Spaceflight Insider

Curiosity rover functional again after system restart

A self-portrait by NASA's Curiosity rover taken on Sol 2082 (June 15, 2018). At the time of the picture, a Martian dust storm had reduced sunlight and visibility at the rover's location in Gale Crater. A drill hole can be seen in the rock to the left of the rover at a target site called "Duluth." Image Credit: NASA / JPL-Caltech/MSSS

A self-portrait by NASA’s Curiosity rover taken on Sol 2082 (June 15, 2018). At the time of the picture, a Martian dust storm had reduced sunlight and visibility at the rover’s location in Gale Crater. A drill hole can be seen in the rock to the left of the rover at a target site called “Duluth.” Image Credit: NASA / JPL-Caltech/MSSS

NASA’s Curiosity rover, which is currently climbing Mouth Sharp on the surface of Mars, suffered an anomaly doing a boot-up sequence Feb. 15, 2019, causing it to enter a protective safe mode.

The Curiosity team at the Jet Propulsion Laboratory (JPL), which leads the mission, analyzed all the data they had and finally brought the rover out of safe-mode on Feb. 19 and the rover booted up completely. The rover has since booted up successfully more than 30 times without another occurrence of the still-undetermined issue that caused the rover to go into safe mode.

The rover is currently in an area nicknamed Glenn Torridon. It is a region of Mount Sharp with lots of clay minerals. Photo Credit: NASA

The rover is currently in an area nicknamed Glenn Torridon. It is a region of Mount Sharp with lots of clay minerals. Photo Credit: NASA

“We’re still not sure of its exact cause and are gathering the relevant data for analysis,” Steven Lee, Curiosity’s deputy project manager at JPL said in a press release. “The rover experienced a one-time computer reset but has operated normally ever since, which is a good sign. We’re currently working to take a snapshot of its memory to better understand what might have happened.”

Until engineers have a better grasp of what happened to the rover, the team will not conduct any more science operations.

“In the short term, we are limiting commands to the vehicle to minimize changes to its memory,” Lee said. “We don’t want to destroy any evidence of what might have caused the computer reset. As a result, we expect science operations will be suspended for a short period of time.”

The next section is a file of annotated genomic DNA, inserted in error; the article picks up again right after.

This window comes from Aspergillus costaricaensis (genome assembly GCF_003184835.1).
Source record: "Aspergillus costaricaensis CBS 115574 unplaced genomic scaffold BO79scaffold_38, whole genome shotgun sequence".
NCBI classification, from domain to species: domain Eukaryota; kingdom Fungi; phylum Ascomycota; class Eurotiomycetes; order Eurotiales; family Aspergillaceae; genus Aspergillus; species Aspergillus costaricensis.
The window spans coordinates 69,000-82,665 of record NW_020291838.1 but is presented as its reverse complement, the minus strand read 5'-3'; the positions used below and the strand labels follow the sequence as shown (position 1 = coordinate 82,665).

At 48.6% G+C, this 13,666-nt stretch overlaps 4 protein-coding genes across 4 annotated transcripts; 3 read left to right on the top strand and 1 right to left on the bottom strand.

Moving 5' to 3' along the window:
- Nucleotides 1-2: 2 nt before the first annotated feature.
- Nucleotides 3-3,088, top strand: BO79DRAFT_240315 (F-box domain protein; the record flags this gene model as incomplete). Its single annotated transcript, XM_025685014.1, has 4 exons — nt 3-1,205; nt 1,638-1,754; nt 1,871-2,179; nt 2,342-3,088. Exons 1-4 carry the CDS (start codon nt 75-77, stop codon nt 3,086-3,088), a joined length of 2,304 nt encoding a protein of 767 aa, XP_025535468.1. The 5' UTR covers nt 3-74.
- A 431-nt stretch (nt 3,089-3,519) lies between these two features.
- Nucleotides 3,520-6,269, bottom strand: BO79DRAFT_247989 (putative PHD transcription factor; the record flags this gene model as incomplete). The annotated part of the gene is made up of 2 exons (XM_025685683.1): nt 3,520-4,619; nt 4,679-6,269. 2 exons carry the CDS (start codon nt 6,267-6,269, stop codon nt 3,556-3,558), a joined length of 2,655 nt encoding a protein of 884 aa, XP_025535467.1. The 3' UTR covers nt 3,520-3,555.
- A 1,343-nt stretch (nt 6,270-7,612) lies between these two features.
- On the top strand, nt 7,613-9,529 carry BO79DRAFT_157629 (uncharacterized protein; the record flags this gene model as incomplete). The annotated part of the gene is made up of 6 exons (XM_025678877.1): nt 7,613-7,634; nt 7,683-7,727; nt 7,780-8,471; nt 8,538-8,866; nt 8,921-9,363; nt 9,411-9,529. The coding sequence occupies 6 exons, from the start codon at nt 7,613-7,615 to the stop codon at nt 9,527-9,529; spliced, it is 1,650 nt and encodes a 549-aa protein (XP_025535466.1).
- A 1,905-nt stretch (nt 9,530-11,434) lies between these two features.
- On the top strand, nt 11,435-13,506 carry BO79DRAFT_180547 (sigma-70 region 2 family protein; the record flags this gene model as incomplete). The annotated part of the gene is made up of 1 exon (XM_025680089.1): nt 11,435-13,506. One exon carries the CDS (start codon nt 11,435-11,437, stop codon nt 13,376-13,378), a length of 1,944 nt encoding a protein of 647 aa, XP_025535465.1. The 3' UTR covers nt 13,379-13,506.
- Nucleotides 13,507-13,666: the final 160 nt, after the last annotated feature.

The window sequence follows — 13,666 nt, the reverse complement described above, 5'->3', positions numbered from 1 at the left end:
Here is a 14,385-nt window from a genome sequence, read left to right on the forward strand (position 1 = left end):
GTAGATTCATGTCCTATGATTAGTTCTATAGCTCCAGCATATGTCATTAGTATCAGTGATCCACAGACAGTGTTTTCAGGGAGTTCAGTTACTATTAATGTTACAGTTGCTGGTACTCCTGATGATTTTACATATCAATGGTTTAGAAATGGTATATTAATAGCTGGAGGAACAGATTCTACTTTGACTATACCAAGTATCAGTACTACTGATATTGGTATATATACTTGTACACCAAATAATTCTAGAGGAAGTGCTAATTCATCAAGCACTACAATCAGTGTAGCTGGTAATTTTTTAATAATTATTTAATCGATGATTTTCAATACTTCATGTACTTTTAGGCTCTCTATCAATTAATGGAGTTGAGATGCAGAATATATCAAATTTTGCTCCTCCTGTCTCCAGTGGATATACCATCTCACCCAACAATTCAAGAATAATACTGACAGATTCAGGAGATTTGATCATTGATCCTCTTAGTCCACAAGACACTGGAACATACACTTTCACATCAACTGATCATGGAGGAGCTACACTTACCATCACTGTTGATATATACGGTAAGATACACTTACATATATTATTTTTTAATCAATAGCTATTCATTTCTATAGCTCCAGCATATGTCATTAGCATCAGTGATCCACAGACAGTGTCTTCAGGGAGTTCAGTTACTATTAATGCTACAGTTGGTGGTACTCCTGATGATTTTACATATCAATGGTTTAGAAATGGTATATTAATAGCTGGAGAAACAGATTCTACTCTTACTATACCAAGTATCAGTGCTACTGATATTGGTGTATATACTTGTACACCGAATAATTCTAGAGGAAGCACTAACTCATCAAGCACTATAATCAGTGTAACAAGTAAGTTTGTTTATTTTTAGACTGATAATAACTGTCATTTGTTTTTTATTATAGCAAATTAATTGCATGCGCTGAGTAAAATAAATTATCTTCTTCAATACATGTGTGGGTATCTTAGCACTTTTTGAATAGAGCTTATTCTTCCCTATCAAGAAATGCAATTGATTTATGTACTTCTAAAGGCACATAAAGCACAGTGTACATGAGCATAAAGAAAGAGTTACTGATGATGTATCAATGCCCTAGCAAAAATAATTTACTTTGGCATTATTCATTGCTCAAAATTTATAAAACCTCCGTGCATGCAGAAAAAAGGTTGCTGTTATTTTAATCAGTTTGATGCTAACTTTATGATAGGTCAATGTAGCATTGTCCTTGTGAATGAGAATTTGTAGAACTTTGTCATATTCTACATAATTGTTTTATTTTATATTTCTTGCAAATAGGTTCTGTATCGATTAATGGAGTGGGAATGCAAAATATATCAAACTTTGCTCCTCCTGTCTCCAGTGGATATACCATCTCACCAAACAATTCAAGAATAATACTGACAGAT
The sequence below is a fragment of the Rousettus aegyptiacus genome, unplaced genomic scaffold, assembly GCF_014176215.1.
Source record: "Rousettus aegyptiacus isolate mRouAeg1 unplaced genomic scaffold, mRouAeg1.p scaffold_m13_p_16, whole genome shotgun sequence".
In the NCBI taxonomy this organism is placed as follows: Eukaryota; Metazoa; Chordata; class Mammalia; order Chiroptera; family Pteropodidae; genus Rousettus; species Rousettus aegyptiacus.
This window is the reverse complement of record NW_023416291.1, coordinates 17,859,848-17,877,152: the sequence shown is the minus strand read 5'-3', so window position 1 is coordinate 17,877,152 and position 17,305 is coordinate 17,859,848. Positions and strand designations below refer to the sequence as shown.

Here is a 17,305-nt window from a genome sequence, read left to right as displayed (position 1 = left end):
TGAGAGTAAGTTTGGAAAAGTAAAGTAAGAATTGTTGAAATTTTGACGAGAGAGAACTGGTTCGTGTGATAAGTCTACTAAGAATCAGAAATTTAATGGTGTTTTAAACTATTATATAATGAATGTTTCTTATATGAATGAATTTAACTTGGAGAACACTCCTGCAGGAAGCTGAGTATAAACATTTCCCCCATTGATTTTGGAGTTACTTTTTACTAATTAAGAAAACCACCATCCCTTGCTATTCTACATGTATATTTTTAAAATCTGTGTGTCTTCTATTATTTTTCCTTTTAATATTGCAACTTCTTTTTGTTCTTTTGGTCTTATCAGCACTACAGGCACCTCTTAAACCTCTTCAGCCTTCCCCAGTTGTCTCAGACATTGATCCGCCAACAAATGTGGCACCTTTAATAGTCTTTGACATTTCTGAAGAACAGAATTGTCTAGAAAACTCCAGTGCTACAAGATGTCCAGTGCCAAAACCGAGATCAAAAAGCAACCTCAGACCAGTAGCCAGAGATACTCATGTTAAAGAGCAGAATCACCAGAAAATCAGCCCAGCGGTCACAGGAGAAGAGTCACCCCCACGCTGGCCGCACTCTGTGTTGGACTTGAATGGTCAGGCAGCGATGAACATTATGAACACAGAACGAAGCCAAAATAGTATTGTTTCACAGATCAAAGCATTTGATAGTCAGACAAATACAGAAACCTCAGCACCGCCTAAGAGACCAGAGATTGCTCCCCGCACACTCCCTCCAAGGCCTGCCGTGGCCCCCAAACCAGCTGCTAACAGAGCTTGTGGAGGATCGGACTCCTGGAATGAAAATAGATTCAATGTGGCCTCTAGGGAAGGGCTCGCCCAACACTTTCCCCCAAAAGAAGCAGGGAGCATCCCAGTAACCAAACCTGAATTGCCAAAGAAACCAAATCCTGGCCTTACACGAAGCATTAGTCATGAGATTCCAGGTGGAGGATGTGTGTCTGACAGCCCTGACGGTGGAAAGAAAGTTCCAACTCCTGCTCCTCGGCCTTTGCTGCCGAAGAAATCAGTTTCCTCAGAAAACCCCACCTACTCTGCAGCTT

Until the rover is allowed to resume its experiments, the science team has plenty of data and images to study that have already been collected from Glen Torridon. A potential drilling spot is located 656 feet (200 meters) from the rover’s current location and the next actual commands sent to the spacecraft may very well be instructions moving it to that site.

“The science team is eager to drill our first sample from this fascinating location,” said JPL’s Ashwin Vasavada, Curiosity’s project scientist. “We don’t yet understand how this area fits into the overall history of Mount Sharp, so our recent images give us plenty to think about.”

With the recent end of mission for the Opportunity rover, which fell silent last summer, Curiosity is the only active rover on the surface of Mars. A lander named InSight touched down on the plains of Elysium Planitia in November 2018 and is the only other active mission on the Martian surface. Another rover is currently slated to launch to the Red Planet in 2020.

 

 

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Lloyd Campbell’s first interest in space began when he was a very young boy in the 1960s with NASA’s Gemini and Apollo programs. That passion continued in the early 1970s with our continued exploration of our Moon, and was renewed by the Shuttle Program. Having attended the launch of Space Shuttle Discovery on its final two missions, STS-131, and STS-133, he began to do more social networking on space and that developed into writing more in-depth articles. Since then he’s attended the launch of the Mars Science Laboratory Curiosity rover, the agency’s new crew-rated Orion spacecraft on Exploration Flight Test 1, and multiple other uncrewed launches. In addition to writing, Lloyd has also been doing more photography of launches and aviation. He enjoys all aspects of space exploration, both human, and robotic, but his primary passions lie with human exploration and the vehicles, rockets, and other technologies that allow humanity to explore space.

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